The macro recording process is exceptionally cumbersome and difficult to edit too.

    To be fair, Mountain support have been quick to respond to emails, but beyond asking for (and me providing) a large amount of detailed info and system logs, they haven't yet been able to make any suggestions. Since looking around, I've found a significant number of other users reporting issues too.

    I have, ironically, found the keyboard is more reliable and less glitchy with the Base Camp service disabled on the host PC.

    Hopefully these problems are related to the firmware and software and can be fixed in short order. If I don't hear anything back from Mountain over the next couple of weeks, it'll be a very reluctant call to the place I bought it to enquire about a refund.
    Reply
  • dreamslacker - Wednesday, January 19, 2022 - link

    Have you tried using a powered USB 3 hub to connect the keyboard and also using a USB 3 host port? If you haven't, try using a powered USB 3.0 hub and re-flash the keyboard.
    Also, with regards to the media dock or keypad, do keep these connected to the main kb module before connecting the kb to the hub/ computer.
    I've found that when using a USB 2.0 host port on my KVM (but keeping the keyboard powered via the hub), configuring the keyboard is extremely slow; and firmware updates are impossible (despite that the keyboard controller only runs at USB 1.1 internally).
    I've the same experience with Base Camp and Mountain support as well - fast response, generally polite, but basically their only response is equivalent to "Have you tried restarting/ re-installing?".
    Reply
  • Short_Circuit - Friday, January 21, 2022 - link

    Hi dreamslacker, thanks for the comment. Unfortunately I think I've got all those bases covered already.

    Unfortunately I had the keyboard connected to a powered internal USB3 hub when I first got it. And ironically I think it masked some of the keyboard's problems as the hub powered down when the system went to S3/S4/S5 - and resulted in the Everest cold-booting itself every time the computer resumed.

    I've since built up a new Z690 box and the keyboard is now connected directly to the motherboard's USB3.2 rear ports - and so the keyboard receives power all the time.

    I'm an embedded developer too so I'm mildly tempted to sniff the connection between the dock/numpad and the keyboard to see how they communicate. I'm presuming it'll either be SPI or UART - do you happen to know anything more on that?

    That said, I bought the keyboard to work with, not work *on*, and if it continues to irk me, it'll be going back. Unfortunately.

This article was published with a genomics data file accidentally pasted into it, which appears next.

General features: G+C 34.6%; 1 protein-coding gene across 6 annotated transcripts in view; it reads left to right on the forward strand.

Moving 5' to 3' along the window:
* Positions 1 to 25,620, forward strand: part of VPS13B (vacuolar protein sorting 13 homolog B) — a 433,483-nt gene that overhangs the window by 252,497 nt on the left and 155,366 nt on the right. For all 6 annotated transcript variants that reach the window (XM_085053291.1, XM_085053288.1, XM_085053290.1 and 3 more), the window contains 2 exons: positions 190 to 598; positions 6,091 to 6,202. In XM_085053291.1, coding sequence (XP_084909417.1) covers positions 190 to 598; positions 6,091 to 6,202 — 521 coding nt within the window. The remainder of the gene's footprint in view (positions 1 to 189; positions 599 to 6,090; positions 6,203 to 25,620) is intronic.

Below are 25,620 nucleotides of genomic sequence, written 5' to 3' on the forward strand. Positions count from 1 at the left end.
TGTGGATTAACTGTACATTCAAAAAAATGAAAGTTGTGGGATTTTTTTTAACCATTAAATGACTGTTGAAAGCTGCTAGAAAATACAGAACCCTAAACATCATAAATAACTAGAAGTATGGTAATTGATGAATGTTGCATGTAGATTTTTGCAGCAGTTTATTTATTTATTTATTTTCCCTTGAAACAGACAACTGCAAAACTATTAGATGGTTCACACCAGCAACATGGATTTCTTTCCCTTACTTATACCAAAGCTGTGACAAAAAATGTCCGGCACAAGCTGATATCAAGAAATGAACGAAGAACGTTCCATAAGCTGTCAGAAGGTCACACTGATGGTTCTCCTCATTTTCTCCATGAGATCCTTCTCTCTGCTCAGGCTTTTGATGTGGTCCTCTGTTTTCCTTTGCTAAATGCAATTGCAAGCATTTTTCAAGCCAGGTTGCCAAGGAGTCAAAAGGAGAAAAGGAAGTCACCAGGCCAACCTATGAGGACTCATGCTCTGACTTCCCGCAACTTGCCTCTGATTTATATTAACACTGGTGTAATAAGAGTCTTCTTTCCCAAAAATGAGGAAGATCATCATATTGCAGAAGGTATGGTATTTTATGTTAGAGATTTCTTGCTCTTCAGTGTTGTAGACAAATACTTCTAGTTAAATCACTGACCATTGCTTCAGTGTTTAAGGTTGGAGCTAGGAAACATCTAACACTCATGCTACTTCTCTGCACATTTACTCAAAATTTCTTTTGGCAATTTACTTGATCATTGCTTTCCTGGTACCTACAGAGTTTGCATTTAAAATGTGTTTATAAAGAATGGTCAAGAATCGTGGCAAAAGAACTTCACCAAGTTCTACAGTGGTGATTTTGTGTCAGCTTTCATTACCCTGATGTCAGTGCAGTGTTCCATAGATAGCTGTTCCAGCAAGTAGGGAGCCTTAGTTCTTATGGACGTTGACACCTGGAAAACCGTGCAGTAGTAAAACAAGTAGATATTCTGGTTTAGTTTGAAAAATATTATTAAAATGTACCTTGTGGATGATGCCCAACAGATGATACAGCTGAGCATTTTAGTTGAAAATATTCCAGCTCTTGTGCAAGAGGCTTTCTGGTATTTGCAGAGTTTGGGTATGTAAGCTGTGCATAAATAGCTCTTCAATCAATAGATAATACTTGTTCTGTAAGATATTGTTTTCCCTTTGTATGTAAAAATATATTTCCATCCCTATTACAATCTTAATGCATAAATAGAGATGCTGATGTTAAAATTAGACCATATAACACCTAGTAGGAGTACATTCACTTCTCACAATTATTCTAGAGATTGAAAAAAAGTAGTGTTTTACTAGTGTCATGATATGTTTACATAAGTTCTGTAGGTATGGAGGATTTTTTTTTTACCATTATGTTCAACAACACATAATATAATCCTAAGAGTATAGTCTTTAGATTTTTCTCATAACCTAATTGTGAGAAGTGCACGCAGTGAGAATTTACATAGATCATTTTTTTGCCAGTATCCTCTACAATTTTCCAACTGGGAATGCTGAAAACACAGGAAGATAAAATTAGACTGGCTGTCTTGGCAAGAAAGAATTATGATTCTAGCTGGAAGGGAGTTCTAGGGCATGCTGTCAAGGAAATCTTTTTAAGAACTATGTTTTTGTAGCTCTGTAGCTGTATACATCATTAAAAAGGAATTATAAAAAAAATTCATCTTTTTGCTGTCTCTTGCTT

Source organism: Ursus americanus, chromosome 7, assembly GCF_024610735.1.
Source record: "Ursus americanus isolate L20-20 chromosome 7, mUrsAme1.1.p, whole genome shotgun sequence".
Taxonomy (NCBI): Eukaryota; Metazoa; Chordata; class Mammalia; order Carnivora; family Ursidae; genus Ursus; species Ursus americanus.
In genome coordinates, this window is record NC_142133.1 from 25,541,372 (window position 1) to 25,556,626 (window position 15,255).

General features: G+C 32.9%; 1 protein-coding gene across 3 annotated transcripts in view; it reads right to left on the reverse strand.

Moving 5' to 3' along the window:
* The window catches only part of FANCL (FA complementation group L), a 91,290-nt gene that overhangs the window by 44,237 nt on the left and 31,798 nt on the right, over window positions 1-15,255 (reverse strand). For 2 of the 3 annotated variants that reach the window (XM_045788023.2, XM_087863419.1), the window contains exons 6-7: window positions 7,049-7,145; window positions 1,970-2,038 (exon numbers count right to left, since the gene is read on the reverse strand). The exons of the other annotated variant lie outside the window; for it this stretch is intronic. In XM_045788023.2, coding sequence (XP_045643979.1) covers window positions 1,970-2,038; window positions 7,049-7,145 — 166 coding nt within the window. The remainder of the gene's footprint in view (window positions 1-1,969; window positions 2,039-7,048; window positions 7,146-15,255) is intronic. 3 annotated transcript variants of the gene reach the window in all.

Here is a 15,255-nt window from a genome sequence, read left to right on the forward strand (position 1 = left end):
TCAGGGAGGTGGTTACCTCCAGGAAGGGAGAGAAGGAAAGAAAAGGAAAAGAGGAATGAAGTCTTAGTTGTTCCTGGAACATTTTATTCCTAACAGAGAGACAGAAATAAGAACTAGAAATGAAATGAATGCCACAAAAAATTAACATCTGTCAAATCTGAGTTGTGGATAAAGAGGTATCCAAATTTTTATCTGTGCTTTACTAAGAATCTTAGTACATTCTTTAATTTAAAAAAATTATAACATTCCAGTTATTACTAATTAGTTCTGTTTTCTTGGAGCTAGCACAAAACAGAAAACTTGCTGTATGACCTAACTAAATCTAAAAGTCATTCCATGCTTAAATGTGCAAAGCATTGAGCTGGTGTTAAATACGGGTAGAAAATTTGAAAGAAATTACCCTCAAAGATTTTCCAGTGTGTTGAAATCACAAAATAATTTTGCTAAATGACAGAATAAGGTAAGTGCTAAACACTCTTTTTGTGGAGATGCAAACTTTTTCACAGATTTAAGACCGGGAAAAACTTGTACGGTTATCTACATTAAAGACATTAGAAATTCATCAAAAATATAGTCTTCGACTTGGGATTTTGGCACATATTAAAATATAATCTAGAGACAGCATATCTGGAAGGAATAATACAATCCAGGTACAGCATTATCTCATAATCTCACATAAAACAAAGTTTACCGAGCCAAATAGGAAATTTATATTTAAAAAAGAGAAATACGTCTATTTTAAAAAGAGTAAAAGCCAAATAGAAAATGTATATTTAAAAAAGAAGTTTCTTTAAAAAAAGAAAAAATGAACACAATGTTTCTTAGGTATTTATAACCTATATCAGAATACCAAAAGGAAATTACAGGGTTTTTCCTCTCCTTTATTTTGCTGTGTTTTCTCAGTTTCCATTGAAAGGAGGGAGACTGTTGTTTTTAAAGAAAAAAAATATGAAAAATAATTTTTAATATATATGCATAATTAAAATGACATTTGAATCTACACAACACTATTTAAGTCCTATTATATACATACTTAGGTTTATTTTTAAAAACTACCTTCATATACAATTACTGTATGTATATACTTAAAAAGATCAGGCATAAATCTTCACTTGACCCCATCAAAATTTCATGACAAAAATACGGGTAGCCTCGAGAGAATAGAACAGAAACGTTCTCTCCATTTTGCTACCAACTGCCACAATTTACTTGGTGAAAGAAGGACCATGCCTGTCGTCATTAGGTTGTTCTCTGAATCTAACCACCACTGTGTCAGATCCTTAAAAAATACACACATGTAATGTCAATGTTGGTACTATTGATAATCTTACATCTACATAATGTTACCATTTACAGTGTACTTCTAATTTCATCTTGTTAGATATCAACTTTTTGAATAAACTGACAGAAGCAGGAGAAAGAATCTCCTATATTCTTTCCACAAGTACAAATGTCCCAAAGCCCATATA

Reply
  • dreamslacker - Friday, January 21, 2022 - link

    Hi Short_Circuit, unfortunately, I do not know what kind of protocol is used for the connection between the main module and the media dock.
    That said, when I did the tear down to pad the keyboard, I did notice that the media dock daugther card uses a 14 pin SMD connection to interface with the main module PCB.
    Assuming the buttons (5) and encoder are using 7 pins as GPIO, that leaves 2 pins for power/ common GND and 5 pins for other communication. Since I didn't open up the media dock, I couldn't say if they had use a separate MCU with I2C internally to run the OLED or if they had use SPI/ I2C to run the display module directly (since some OLEDs will have their own display IC).
    Another interesting thing I noted is that when I did the teardown on the numpad to put the poron pads, I did see that the programmable buttons display uses a single large OLED display - they simply refresh the 4 cut-out portions on the display and have to refresh the entire matrix everytime a change is made.
    Reply
  • Short_Circuit - Saturday, January 22, 2022 - link

    Thanks.

    The reason I intially suspected that there is a satellite MCU in the dock is primarily due to the way the keyboard behaves after the MMD fails to 'wake up'. If there was a simple electrical connection between the MMD transport control buttons/rotary encoder and the main Holtek MCU, theoretically the buttons and encoder should still function normally even when the display fails. That isn't what happens.

    In my case, when the MMD fails to wake up (or seemingly goes to sleep after the system is up), the buttons and encoder fail to function and remain so until the MMD is removed/reconnected to reboot it. Looking at the logs created by the Boot Camp software reinforces this notion too.

    In any case, if as you say there is a 14 pin connection (vs the 20 theoretically available via the USB-C connector), and we were to assume that the main MCU is running everything, that theoretically doesn't leave enough to have the five buttons, the encoder, four status LEDs, power and ground as well as some form of data channel to the dock's display.

    Re power draw, I can see why a USB 2.0 hub wouldn't cut it. I've just put a meter on mine and though it's fine with the LEDs off, it will go right up to nudging the USB 3.0/3.1 4.5W limit with the illumination set to full white at maximum brightness.

    Incidentally did you actually see enough of the numpad's display to confirm that it is an OLED device? I keep seeing people say that but Mountain don't describe it as an OLED, and from the colour shift across different viewing angles and the black levels, it looks more like an LCD than anything else.
    Reply